Coatesville, PA – Once dubbed the “Pittsburgh of the East,” this picturesque town of 13,000 once had a booming steel industry that employed as many as 8,000 Americans. The massive plant that looms over the two is the U.S.’s longest continuously operating steel mill. Opened in 1810, the steel mill produced the 152 nine-story fork-shaped supports that formed the base of the original World Trade Center – many of which remained standing when the towers fell on September 11. The mill also makes nuclear-submarine parts and mine-resistant armor for military vehicles that protects our troops from Iraq to Afghanistan. But today, the plant is badly diminished. Thanks to the Obama administration, China was allowed to flood the U.S. with cheap steel, decimating towns like Coatesville and NAFTA put the final nail in Coatesville’s coffin. The steel mill that once formed the core of this quintessentially Pennsylvanian town is now a shadow of its former sell, employing just a fraction of the 8,000 Americans that it once provided for.
But not all hope is lost. Thanks to President Donald Trump, towns like Coatesville may have a second lease of life. According to Bill MacCauley, owner of the John Rock Inc. pallet factory in Coatesville,
“There’s plenty of jobs. Our biggest challenge is labor.”
Business is booming for MacCauley who adds,
“Pallets are a better barometer of the economy than anything else. Everything in this country moves on a pallet.”
MacCauley, who grew up on a farm, was working as the plant manager in 1997 when John Rock Inc.’s founder decided to retire. Since taking over the business, MacCauley has modernized it, expanded it and commissioned new nailing and sawing machines, doubling the factory’s original footprint. Today, MacCauley’s plant nails out 20,000 pallets a day from Coatesville – a feat he thanks President Trump for. According to MacCauley, business has been gangbusters since President Trump took office over a year ago. Since the passage of corporate tax cuts in December, MacCauley has dramatically increased his capital investments in his Coatesville plant. He has $2 million worth of new “Made-in-America” machinery scheduled to arrive in the next three months, purchases he says he wouldn’t have made now if not for President Trump’s tax cuts.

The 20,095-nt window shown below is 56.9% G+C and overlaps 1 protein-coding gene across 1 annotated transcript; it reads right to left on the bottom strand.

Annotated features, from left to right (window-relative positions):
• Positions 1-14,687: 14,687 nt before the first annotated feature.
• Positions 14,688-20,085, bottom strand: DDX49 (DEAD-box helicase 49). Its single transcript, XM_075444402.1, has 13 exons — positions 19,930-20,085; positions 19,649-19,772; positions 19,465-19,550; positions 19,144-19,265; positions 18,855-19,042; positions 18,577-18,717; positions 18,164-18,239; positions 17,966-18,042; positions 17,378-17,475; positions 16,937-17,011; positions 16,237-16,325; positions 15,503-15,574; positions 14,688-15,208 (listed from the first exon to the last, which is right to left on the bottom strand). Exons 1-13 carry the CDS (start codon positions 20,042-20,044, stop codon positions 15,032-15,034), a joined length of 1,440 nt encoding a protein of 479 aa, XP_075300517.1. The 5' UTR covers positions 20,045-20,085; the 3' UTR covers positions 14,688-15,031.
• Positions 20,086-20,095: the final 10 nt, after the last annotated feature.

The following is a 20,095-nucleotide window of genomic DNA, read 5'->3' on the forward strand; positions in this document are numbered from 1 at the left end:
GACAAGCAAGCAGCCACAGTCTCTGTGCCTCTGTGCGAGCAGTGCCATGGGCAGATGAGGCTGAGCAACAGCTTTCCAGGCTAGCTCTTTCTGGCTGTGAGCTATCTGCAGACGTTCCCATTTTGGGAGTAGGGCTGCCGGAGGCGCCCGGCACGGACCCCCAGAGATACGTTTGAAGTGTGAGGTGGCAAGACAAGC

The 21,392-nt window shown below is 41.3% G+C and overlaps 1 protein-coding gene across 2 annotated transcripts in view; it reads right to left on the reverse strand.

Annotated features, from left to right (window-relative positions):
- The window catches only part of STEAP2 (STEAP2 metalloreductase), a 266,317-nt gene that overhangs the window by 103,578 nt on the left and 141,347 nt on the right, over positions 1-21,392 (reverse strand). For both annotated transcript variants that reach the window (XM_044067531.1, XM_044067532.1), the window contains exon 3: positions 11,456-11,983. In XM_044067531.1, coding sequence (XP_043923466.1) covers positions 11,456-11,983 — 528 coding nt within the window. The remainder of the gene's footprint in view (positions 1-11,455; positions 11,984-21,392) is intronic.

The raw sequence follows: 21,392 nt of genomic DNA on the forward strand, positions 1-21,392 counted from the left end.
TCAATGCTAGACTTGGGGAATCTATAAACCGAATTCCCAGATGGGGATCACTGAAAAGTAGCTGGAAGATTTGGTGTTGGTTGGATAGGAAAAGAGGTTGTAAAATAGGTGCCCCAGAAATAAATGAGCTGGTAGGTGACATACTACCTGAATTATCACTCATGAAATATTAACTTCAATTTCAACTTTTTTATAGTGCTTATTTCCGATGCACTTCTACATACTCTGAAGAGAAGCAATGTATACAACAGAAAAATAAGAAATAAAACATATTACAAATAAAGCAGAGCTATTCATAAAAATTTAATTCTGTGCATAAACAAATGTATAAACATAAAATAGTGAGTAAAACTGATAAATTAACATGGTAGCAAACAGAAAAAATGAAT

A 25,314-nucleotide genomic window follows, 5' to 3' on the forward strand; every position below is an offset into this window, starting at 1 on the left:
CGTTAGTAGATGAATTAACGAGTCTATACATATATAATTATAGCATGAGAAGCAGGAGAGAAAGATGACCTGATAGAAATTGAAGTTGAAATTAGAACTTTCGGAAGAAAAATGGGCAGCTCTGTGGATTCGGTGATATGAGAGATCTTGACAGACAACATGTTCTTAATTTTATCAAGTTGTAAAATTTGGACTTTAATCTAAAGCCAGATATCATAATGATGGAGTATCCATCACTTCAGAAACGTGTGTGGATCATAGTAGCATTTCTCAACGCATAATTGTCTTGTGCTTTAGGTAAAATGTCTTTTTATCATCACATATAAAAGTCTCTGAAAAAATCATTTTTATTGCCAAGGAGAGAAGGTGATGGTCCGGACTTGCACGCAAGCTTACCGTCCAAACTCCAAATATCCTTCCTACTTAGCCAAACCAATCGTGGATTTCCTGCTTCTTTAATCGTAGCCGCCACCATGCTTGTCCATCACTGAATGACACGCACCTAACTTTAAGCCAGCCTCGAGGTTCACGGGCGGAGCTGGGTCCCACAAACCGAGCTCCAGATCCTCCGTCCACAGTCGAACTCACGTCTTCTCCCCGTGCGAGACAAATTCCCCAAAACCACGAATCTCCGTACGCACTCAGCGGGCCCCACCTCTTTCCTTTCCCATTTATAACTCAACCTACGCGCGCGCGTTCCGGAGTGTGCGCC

With unemployment down to 4.1 percent, companies across the U.S. are scrambling to find workers, driving wages up and forcing recruiters to get creative. John Rock Inc. is no exception. Pay starts at $11 an hour, with full benefits and a 401(k). MacCauley has raised wages by $1 over the past year, in part to compete with landscaping jobs which have soared. As more Americans head back to work and with more disposable income, the demand for landscapers has also risen as people spend more time and money on their lawns. The job market is so tight that MacCauley has started recruiting women for what has typically been men’s work. MacCauley is quick to credit President Trump,
“Whether you like Trump or not, the fact remains – everybody’s doing better than they were a year ago.”
“We’re probably going to look back at this as one of the biggest booms in our lifetime.”
In the first year of the Trump administration, President Trump has already added 200,000 manufacturing jobs to the American economy, compared with only 360,000 manufacturing jobs that Obama added for all four years of his second term.